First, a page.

To ensure the future of tracking five field programmes will represent Master Tracker expertise at various stages of development. This will not only ensure that Master Tracker skills are sustained in the Kalahari, but also transferred to other parts of the world.
- Nyae Nyae Conservancy, northern Kalahari, Namibia.
- Lone Tree, central Kalahari, Botswana.
- #Khomani San, southern Kalahari dune fields, South Africa.
- Greater Kruger National Park, South Africa.
- Noordhoek, Table Mountain National Park, Cape Town, South Africa.
The Nyae Nyae Conservancy is the last area in the Kalahari where indigenous San hunter-gatherers can still legally hunt with the traditional bow-and-arrow. In 2018 only 15 hunters were still actively hunting. It is crucial that a programme is developed that will sustain traditional bow-and-arrow hunting and create employment opportunities that will maintain their exceptional skills.
In Botswana traditional hunting has been banned, leaving some of the best Master Trackers with no means of subsistence. The last remaining Master Trackers need to be identified and taught new skills in animal track surveys and wildlife monitoring in order to create employment and thereby maintain their tracking skills for the future. This programme shows how indigenous trackers can find new opportunities in a changing socio-economic context.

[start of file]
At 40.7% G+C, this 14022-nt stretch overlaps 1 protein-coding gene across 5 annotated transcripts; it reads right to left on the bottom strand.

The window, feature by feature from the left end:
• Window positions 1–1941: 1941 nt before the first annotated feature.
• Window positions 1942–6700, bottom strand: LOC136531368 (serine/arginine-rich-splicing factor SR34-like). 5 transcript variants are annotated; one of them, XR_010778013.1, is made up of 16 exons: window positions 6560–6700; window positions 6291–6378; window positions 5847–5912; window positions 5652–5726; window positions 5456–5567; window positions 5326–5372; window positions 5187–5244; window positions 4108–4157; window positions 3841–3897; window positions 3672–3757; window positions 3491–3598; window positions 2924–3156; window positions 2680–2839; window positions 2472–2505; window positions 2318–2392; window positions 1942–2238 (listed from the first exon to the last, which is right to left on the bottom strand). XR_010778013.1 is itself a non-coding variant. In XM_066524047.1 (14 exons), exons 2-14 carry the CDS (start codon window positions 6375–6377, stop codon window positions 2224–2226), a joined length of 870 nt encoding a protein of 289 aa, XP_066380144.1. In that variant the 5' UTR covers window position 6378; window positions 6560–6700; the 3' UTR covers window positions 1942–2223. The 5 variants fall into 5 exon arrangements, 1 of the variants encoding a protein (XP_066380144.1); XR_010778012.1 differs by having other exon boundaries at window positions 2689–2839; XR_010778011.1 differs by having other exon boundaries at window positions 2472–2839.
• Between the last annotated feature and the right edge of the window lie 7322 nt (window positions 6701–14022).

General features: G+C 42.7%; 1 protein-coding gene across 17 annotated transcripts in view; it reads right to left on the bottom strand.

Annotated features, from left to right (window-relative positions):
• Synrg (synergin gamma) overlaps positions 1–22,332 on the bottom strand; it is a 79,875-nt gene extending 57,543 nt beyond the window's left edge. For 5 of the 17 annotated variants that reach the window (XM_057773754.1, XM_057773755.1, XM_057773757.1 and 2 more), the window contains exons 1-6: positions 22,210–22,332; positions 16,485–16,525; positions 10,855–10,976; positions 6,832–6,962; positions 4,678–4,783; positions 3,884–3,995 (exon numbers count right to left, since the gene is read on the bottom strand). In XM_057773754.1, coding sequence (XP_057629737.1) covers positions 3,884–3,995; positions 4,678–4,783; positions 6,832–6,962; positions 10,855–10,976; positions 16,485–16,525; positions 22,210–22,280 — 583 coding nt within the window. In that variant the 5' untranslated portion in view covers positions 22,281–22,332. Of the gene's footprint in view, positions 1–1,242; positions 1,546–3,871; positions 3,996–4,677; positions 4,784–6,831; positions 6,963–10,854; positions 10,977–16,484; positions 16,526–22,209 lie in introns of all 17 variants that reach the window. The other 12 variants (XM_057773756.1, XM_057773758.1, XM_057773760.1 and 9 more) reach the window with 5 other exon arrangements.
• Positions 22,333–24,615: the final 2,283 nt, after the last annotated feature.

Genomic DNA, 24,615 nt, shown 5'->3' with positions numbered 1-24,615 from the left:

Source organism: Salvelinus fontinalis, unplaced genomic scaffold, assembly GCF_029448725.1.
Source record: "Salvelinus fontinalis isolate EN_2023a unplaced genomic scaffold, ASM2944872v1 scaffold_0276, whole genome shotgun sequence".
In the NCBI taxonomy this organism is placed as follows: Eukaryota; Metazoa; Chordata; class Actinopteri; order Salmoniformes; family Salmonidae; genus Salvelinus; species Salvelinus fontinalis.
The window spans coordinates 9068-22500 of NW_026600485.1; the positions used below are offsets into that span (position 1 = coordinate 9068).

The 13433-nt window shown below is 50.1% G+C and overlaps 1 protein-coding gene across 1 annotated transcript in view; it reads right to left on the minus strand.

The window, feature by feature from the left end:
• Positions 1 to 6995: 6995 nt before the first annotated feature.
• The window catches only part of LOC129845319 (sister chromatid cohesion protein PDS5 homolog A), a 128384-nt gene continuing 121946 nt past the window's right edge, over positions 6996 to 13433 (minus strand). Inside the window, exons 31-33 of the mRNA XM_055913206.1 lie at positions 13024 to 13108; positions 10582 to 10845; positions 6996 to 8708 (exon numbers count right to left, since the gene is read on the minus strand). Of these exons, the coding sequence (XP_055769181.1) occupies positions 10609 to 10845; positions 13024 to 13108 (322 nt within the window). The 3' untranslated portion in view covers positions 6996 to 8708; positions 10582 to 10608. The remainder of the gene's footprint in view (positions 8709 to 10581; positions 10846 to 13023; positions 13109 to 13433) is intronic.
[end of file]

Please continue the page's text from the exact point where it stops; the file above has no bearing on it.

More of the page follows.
The #Khomani San lost their land and their indigenous culture when the Kalahari Gemsbok National Park was proclaimed in 1931. In 1995 a CyberTracker tracker training programme was initiated with Karel Kleinman, the last indigenous #Khomani San Master Tracker. Since he passed away CyberTracker has been working with a small but dedicated group of trackers to revitalise their indigenous tracking skills. This programme serves as an example to indigenous communities worldwide who have lost their traditional tracking skills.
When CyberTracker initiated the Tracker Certification system in 1994, Wilson Masia was the only Shangaan Master Tracker in the Greater Kruger National Park. Over the last 25 years we have issued several thousand tracker certificates, resulting in a new growth in tracking skills. Master Tracker Masia passed away in 2015. However, there are now four new generation Master Trackers in the area. Once we have mentored and certified about ten Master Trackers in the GKNP they should be able to develop and sustain tracking into the future. This programme serves as a template for the development of Master Trackers in areas like the USA, Europe and other parts of the world where indigenous tracking skills have been lost.
In Noordhoek we will employ Master Tracker James Minye as part of an ongoing Research and Development programme to demonstrate the potential value of employing Master Trackers in conservation to gather environmental data.
Tracker Certification Worldwide